Schoology – Requiring Assessment Mastery Before Moving on

In Sal Khan’s phenomenal TED Talk Let’s Teach for Mastery – Not Test Scores, he illustrates the lack of focus on mastery in most classrooms with this metaphor:

To appreciate how absurd [teaching based on a pacing guide, not mastery] is, imagine if we did other things in our life that way. Say, home-building.

So we bring in the contractor and say, “We were told we have two weeks to build a foundation. Do what you can.”

So they do what they can. Maybe it rains. Maybe some of the supplies don’t show up. And two weeks later, the inspector comes, looks around, says, “OK, the concrete is still wet right over there, that part’s not quite up to code … I’ll give it an 80 percent.”

You say, “Great! That’s a C. Let’s build the first floor.”

He continues with this great metaphor, but I’ll stop there because the point is clear: it’s silly to have students move to the next topic or skill before they’ve mastered the one they’re on.  With technology, we have tons of ways to ensure this mastery.

In Schoology, you can require students exceed a minimum assessment score prior to moving on to the upcoming content.  And, if they don’t do well enough?  Have them learn from their mistakes, get better, re-take the assessment and then move on.

Here’s how to do it, first in GIF form and then in step-by-step form.

Requiring Test Mastery in Schoology Animation

  1. Go to the Materials Page for your course.
  2. Click Add Materials > Assessment.
  3. Create your Assessment.
  4. Include in the instructions a note about the minimum score and their ability to retake the assessment.
  5. Go to “Settings” inside of the assessment.
  6. Change the Attempt Limit to Unlimited (or some other greater than 1 option)
  7. Decide how you’d like it to be graded.  I go with “highest score.”
  8. Turn on Submissions (if you’re ready)
  9. Go back to your materials page.
  10. Click on Options > Student Completion.
  11. Set up Student Completion for your pages and assignments.
  12. For the Assessment, Select “Member must score at least” and enter the minimum score you’d like students to obtain.

TodaysMeet

Never judge a book by its cover.  Because, if you did, TodaysMeet would seem like a boring, unimpressive tool from at least a decade ago.

But, “open the book” and you’ll realize that TodaysMeet is a super useful tool in the classroom.  It is very simple to use and, in less than 5 minutes you can have a chat-room like discussion setup for your class.  It may be a “bare bones” site with 0 flashiness, but it makes up for that in function.

Ideas for use:
  1. Backchannel chat during a movie, speaker or other situation where you want actively engaged quiet students.  This Edutopia article by Beth Hollanddefines a backchannel chat is a “a digital conversation that runs concurrently with a face-to-face activity
  2. Digital Office Hours – a teacher that I work with uses TodaysMeet in the evening before big projects are due to give students a chance to ask for help.
  3. Quick Questions – there are tons of great tools for asking students for their opinions to questions in class, but TodaysMeet is nice because it’s so quick, easy and simple.  When you have more than 1 question, you can either setup separate rooms or just ask the questions in succession.
  4. Got some others?  I’d love to hear about them.
How to use todaysMeet:

First a GIF, followed by the step-by-step instructions:

TodaysMeet Animation

  1. Go to todaysmeet.com
  2. Create an account.
  3. Under Open a new room pick a name for your room. This does become part of the URL, so it’s nice to pick something easy for your students to type (though there’s a shortened URL too).
  4. Decide how long to keep the room open for. (If there’s not the right time option for you, note that you can close the room manually)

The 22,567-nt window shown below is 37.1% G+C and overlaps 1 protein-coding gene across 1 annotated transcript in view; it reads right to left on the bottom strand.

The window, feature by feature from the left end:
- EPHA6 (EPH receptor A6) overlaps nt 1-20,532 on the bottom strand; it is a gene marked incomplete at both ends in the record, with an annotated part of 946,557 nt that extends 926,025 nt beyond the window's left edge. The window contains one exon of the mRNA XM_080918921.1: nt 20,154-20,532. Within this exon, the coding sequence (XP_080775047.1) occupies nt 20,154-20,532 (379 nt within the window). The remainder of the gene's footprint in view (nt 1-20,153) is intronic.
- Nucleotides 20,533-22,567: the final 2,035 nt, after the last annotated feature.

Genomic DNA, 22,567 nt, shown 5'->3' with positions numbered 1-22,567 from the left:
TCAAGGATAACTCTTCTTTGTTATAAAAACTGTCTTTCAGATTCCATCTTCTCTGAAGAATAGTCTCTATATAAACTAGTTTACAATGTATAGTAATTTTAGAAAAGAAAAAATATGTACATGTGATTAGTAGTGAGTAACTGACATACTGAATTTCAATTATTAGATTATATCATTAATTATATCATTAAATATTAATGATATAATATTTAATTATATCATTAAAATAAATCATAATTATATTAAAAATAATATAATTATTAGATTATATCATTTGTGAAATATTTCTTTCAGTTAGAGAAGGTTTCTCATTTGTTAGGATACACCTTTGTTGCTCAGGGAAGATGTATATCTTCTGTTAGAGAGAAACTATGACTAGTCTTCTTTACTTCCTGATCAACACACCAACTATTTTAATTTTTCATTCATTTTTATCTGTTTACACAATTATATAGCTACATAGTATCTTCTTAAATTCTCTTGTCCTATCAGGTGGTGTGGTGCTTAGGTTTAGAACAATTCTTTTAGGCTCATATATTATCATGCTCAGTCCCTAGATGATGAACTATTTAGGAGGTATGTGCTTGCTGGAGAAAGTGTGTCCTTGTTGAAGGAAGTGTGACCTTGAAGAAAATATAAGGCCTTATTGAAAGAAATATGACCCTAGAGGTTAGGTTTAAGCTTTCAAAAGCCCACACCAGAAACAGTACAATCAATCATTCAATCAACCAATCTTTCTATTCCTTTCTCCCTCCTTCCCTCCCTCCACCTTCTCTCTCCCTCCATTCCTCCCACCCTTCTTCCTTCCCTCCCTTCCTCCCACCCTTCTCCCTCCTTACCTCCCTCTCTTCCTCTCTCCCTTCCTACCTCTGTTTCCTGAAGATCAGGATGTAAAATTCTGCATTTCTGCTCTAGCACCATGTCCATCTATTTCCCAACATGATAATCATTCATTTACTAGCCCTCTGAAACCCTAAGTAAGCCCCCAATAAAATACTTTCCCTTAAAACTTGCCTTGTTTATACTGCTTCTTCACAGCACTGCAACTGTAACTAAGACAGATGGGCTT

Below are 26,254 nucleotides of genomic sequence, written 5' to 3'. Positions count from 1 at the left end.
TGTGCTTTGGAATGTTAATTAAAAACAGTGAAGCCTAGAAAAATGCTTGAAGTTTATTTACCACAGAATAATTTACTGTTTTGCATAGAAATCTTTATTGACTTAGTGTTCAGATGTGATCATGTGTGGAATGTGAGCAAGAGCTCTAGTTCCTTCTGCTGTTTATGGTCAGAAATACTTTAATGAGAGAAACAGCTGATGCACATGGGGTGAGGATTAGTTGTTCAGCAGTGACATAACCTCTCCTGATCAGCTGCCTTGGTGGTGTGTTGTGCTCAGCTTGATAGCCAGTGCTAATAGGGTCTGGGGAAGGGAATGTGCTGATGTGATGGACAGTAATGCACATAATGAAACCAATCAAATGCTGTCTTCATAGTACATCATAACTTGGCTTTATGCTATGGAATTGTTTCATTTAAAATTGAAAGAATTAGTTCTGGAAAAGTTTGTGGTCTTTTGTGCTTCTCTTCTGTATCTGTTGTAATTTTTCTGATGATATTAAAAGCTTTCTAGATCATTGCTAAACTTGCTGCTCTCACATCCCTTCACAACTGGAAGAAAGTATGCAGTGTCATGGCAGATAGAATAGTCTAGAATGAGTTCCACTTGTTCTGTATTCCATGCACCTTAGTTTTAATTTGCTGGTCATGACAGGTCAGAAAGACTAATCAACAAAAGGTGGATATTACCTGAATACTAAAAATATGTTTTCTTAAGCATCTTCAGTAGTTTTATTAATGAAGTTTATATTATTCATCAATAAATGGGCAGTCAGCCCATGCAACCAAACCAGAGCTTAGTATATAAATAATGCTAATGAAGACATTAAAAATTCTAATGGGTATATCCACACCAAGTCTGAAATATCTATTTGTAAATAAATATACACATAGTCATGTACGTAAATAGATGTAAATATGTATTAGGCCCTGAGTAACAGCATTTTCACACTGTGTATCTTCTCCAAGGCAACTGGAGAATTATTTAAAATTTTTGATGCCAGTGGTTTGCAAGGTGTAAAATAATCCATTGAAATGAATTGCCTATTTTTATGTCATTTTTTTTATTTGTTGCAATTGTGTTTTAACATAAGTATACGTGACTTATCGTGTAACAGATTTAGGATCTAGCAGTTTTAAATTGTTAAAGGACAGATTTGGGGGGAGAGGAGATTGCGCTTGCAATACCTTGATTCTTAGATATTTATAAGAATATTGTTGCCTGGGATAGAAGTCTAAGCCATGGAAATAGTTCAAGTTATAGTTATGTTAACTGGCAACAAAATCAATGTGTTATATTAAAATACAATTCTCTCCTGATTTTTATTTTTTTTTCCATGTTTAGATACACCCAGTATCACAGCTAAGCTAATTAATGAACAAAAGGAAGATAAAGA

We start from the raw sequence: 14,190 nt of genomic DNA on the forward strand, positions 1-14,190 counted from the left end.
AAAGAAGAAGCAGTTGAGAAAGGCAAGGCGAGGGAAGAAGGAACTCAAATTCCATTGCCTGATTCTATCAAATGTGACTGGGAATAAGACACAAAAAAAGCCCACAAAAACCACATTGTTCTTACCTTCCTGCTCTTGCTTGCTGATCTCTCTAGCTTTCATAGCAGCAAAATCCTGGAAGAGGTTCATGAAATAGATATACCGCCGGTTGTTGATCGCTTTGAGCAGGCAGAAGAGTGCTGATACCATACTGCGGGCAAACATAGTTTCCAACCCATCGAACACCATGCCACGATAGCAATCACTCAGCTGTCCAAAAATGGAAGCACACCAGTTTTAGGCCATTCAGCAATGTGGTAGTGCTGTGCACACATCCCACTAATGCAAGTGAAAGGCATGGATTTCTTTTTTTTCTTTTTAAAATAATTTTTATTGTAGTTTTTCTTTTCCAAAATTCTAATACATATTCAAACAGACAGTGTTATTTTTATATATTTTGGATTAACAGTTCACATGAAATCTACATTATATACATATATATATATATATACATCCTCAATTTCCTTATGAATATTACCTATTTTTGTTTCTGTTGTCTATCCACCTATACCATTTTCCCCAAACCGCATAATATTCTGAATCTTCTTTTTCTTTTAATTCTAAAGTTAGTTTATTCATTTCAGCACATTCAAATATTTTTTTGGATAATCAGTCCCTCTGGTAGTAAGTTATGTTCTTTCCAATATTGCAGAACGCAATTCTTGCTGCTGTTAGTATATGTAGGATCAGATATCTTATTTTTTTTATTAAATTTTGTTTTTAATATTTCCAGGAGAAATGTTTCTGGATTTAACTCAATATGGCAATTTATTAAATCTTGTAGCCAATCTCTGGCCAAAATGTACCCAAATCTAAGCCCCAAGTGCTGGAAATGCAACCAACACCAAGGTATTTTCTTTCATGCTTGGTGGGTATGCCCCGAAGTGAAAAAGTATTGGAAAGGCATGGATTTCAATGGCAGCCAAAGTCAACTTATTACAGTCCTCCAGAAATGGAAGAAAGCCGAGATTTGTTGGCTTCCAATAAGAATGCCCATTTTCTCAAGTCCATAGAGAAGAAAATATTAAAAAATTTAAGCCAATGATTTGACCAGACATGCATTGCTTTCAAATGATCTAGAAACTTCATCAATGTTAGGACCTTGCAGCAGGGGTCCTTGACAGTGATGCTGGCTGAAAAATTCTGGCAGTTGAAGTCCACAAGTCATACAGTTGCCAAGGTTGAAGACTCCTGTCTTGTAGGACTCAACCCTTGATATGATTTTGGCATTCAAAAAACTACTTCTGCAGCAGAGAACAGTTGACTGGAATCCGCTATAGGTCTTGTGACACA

5. Decide if you want “anyone” access or “logged in” access.  I stick with anyone, but if you use TodaysMeet regularly, there may be benefits of the logged in option.
  6. Decide if you’d like to require a password for entry to your room.  If you’re worried about safety or about having kids only enter the room after completing a previous activity, this may be beneficial.
  7. Open your room.
  8. Give students either the URL from your address bar (todaysmeet.com/yourroomname) or the shortened URL that you can see by clicking on Room Tools.
  9. Click on Projector View if you’d like to have a better view of the chat to project on your screen.
  10. Save your transcript at the end, if needed.

Note that you can also embed the TodaysMeet chat onto a different site!  Pick “Live Stream” if you want the page’s visitors to participate in the chat and/or see it live.

We can’t take offense to them ignoring it before if they hear it NOW!

In a past school year, a colleague and I were trying hard to sell the teachers in our building on a certain technology tool.  The name of the tool doesn’t really matter.  All that mattered is, we considered it a top priority – a tool that could really benefit students.  So, we shared about it in emails, in team meetings, in staff meetings, in more casual conversations, anywhere that we could get an audience for it.

Later, one of the teachers attended a technology conference.  They came back and were super-excited about a fantastic, exciting, new technology tool.  They planned to use it the next day and couldn’t be prouder to have discovered it.

Yup, you guessed it: it was the same tool that we had been beating the drum for all year long.

My colleague was mad.

Colleague: “We’ve shared about this tool so many times and [this teacher] ignored us each time . . . and now she sees thinks she discovered it!?”

Me: “Who cares.

Colleague: “What!? How does this not make you mad?  You recorded videos, you wrote emails, you presented about it in meetings . . . “

Me: “But . . . what was our goal?”

Colleague: “To get teachers to use it.”

Me: “Then we’ve met our goal and the students will benefit.”

The truth is, it’s hard not to be frustrated and offended in this situation.  You pour yourself into your role as a tech coach (whether it’s official or unofficial) and work your tail off to try to expose teachers to the ideas that you believe in.  And when they ignore it, it hurts.  And when they discover it elsewhere and don’t even recall you sharing it, it hurts more.

But . . . it doesn’t matter.  As long as the improvement happens, as long as the students benefit, as long as they hear the message from someone – even if it’s not you – you’ve met your goal.  Take a deep breath and offer to support them in implementing that new tool!

We can’t take offense to them ignoring it before if they hear it NOW!

Google Slides Flash Cards

There are plenty of flash cards sites, apps and ideas out there.  And many of them are great.  But… it’s nice to not have to add another tool to your classroom, another site to your list of resources, another password for your students to remember and possibly another account for your students to access.